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Ulysses Club

6 December, 2012

OVER THE HILL – AND MILES AWAY

(Lock up your mothers – Ulysses is coming to town)

© David Astle

If I say ‘Gold Wing’ and you think ‘bird’, or ‘airline reward scheme’, then this story’s for you. Because if motorbikes don’t play a role in your life then the very same machines are guaranteed to seize the heart of someone close to you. Maybe a neighbour. Or a lover. Maybe your friendly local pharmacist. The odds are close to evens if you’re over 40.

I’m over 40 and drive a Commodore. In that sense I’m a stay-at-home, a round peg, a Harley Davidson obsessive who doesn’t know he’s a Harley Davidson obsessive…

Stats show that middle-aged men readily shell out their disposable when it comes to owning motorcycles. And middle-aged chicks seem equally happy to straddle down back, or learn to wrangle their own beasts.

Living proof lurks in Mudgee, a Tidy Town in the toe-hills of Sydney’s Blue Mountains. Five thousand senior bikers are converging there for a jamboree, an army of grey-mopped hell-raisers astride boss hogs and Honda Gold Wings. So come on baby, come ride in my Commodore. Let’s cruise to Mudgee and meet a few of these rollover rebels. Let’s see who they are, why they ride, and what’s really happening inside their XL helmets.

Flanking each kerb of Church Street is a domino line of chrome and lambskin. Harleys and Kwackers and Blackbirds and Shadows. A thousand bikes each side, with deep-welled sidecars, zebra trim, Eureka flags and goggled teddy-bears peeking from Naugahyde saddle bags. Yamaha Viragos and Yamaha Fazers. Immaculate Voyagers and spotless Valkyries. I hide my Commodore behind the supermarket.

Riders wander the town. They’re easy to pick. Either they creak with leather or just plain creak. Windburnt and buoyant, the bikers wear T-shirts saying HIGHWAY PAROLE or 51% SWEETHEART, 49% BITCH. Yet the badge I see everywhere, from Brando jacket to adjustable windscreen, says GROWING OLD DISGRACEFULLY, the motto of the Ulysses Club.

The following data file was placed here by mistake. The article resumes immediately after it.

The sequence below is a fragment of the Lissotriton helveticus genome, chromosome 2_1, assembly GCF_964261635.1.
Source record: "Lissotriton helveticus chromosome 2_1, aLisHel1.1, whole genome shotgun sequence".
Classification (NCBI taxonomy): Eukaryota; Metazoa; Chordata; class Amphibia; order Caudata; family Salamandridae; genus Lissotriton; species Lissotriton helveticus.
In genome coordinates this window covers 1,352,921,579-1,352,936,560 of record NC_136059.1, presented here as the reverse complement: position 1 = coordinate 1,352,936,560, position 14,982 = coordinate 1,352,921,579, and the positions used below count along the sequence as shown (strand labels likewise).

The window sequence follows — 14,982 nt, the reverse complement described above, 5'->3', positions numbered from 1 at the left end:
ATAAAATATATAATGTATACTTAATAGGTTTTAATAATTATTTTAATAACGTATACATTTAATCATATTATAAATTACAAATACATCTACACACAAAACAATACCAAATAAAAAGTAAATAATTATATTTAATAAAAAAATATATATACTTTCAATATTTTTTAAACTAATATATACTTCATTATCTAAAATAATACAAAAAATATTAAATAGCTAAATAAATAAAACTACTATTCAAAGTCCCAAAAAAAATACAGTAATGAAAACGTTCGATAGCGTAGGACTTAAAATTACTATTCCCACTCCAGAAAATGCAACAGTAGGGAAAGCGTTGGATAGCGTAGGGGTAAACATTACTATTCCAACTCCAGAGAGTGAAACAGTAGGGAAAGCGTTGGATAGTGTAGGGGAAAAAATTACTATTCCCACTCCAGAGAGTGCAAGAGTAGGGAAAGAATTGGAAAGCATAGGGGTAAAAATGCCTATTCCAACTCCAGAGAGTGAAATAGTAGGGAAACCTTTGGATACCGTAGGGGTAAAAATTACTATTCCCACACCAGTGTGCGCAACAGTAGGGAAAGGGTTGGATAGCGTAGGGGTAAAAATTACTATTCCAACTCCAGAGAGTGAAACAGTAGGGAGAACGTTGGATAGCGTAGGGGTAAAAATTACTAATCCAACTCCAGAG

To join Ulysses, the largest motorcycle club in the southern hemisphere, you need to be 40 at least. Fifty in fact is the true yardstick, signaled by your badge’s golden trim. Twenty years ago, when the first general meeting descended on Tumut, in southern NSW, the membership nudged 100. Nowadays the count tops 22,000, with every member retaining their personal number, much like a soldier and his dogtag details. I’m chuffed to meet Stephen Dearnley, Member #1. This ex-pat submariner, with more wrinkles than badges, is the Che Guevara of this whole revolution.

‘Back in the early 80s,’ says Dearnley, ‘if an older guy went along for a run they woulda looked a bit weird, you know. Old farts were pretty much seen as mobile chicanes. In our own defence, I thought we should start something up for old farts. And that’s how Ulysses got started.’

Now the club meets en masse every year, from the Top End to the Far West of Australia, depending where the National Committee decrees. Next year (2004) is Geelong, then Canberra in 2005. As National President, Ric Bedford gets his chance to mimic Olympic honcho, Juan Antonio Samaranch this week, opening the envelope and saying ‘Ulverstone, Tasmania’ for 2006. The committee’s vote can translate into millions of dollars for a town. ‘But tell me, Rick, what’s the whole thing with motorbikes?’

The President puckers his brow. ‘You haven’t ridden before?’

‘Once,’ I say. ‘On a farm. It was bumpy.’